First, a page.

Personalities and prodigious patronage aside, it’s hard to argue with the numbers. Even allowing for the slightly complicated arithmetic of tracking usage of multiple tools, we’re seeing higher numbers of developers using SSGs, and even higher numbers of websites built with these modern tools.

The Jamstack ecosystem is expanding, too. Static site generators such as Hugo, Eleventy, and Gatsby have libraries of themes, starters, and plugins available to them, for those developers who prefer to begin from a functional template. The broad separation of SSG trends into one of four approaches — simplicity (Eleventy, Jekyll, Hugo), partial hydration (Elder.js, Astro, Slinkity), SPAs (Next.js, Nuxt.js, Gatsby, Sveltekit) and the full stack (Redwood.js, Blitz.js) — suggests the category has expanded to fill every website niche currently imaginable.

What will the future of static sites mean for you?

If these trends continue — the downward slope of WordPress and the steady gains of SSGs* among the web’s most popular sites — we’re likely to see a few changes to the web’s resilience and infrastructure, as well as the way we work.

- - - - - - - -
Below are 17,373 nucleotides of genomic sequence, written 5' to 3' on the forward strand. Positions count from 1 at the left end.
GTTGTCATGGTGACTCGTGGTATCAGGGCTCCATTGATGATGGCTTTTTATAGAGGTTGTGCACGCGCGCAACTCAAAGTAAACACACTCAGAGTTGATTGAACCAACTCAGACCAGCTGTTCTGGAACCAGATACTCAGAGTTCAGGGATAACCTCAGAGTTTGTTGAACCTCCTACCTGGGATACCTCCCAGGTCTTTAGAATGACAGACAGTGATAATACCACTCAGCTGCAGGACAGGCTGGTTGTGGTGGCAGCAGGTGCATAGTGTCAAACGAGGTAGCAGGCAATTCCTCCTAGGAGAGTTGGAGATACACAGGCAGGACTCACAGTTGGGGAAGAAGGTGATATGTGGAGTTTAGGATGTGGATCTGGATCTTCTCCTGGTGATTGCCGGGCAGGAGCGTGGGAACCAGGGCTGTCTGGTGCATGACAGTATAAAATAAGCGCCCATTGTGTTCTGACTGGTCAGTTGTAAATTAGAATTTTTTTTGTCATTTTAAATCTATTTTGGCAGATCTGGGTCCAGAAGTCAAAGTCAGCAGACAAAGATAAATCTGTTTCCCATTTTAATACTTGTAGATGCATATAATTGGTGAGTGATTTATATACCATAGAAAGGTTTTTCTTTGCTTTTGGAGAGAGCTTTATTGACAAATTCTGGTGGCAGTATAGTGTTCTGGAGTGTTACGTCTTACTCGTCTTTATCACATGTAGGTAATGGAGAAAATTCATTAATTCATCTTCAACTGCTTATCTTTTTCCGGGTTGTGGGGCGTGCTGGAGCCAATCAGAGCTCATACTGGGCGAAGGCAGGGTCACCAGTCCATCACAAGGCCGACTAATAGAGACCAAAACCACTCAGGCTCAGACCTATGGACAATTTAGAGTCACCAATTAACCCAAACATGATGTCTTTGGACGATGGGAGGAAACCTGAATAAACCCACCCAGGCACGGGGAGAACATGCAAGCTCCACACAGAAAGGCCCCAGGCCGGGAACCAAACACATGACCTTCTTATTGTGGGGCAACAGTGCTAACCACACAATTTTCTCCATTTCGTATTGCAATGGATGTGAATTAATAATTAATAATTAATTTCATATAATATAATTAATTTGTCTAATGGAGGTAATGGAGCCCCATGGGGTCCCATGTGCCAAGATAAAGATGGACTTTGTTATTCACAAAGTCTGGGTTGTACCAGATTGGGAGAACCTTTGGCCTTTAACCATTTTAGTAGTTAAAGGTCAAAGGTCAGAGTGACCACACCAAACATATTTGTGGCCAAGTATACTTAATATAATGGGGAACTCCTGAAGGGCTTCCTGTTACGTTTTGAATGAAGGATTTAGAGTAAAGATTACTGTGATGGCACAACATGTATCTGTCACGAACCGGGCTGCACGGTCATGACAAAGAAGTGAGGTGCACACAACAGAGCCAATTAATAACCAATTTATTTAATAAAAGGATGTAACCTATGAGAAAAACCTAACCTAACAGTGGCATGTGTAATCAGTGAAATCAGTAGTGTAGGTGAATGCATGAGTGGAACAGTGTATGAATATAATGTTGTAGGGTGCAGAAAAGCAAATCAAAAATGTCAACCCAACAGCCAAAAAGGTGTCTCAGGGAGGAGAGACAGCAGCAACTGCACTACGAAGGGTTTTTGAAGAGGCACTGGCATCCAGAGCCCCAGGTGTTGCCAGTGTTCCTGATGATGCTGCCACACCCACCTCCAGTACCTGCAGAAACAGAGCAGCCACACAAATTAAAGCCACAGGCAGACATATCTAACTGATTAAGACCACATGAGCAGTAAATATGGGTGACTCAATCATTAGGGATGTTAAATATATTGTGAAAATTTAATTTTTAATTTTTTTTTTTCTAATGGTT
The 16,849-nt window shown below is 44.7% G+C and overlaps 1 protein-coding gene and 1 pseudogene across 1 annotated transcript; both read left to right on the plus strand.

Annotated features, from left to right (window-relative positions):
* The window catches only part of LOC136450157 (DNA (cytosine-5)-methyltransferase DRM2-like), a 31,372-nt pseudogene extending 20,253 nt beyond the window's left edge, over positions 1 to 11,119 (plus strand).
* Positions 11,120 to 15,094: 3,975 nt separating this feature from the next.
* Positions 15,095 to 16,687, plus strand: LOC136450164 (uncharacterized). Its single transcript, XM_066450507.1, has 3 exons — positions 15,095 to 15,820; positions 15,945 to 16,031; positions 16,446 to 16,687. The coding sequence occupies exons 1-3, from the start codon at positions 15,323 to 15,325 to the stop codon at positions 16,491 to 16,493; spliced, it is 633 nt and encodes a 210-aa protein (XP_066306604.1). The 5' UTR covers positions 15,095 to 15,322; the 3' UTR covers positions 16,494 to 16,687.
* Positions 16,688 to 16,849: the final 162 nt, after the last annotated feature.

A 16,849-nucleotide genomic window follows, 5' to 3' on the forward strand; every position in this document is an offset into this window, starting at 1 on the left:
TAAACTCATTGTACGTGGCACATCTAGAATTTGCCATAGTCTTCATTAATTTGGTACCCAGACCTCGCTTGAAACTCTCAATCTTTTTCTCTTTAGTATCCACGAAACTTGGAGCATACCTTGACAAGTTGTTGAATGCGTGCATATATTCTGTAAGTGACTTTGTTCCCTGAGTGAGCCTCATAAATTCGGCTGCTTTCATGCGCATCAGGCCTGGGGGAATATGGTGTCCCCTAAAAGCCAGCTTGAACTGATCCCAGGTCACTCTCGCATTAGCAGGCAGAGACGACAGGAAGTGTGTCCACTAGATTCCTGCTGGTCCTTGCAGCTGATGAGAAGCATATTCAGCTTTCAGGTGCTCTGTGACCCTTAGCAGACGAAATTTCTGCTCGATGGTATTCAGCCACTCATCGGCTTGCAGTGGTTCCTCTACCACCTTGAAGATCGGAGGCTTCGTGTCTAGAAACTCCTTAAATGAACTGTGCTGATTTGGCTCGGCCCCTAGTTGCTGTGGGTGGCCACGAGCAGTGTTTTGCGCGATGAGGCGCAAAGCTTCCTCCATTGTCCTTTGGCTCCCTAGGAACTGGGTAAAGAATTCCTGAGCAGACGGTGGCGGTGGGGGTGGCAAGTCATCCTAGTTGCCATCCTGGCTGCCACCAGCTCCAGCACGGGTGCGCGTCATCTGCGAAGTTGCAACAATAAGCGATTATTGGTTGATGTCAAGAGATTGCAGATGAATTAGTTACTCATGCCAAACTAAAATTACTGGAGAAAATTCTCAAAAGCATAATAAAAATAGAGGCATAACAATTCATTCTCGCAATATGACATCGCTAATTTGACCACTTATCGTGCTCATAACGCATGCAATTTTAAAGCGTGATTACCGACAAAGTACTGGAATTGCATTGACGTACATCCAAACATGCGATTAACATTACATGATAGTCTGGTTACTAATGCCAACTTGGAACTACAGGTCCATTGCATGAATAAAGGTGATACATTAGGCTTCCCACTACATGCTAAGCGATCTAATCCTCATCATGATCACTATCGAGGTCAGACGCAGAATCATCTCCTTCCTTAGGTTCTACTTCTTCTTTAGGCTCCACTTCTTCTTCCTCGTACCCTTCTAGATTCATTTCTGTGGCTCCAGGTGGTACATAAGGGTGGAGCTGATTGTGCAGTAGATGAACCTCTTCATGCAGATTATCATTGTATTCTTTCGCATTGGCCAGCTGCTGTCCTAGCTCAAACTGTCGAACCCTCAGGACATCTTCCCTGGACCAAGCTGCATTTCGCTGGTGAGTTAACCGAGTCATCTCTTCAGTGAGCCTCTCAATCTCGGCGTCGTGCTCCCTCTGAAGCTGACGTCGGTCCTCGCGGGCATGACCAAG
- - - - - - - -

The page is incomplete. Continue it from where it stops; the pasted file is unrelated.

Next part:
First off, we’d see less reliance on (and collective time spent maintaining) servers and databases for sites that show the same content to all end users, and a corresponding increased SEO ranking for these sites. Static cached files load much faster than dynamic database queries, disadvantaging those WordPress users who do not cache their sites. CDNs and edge hosting companies will pick up the slack here, as their services will be more in demand and sub-1s response times will be more likely.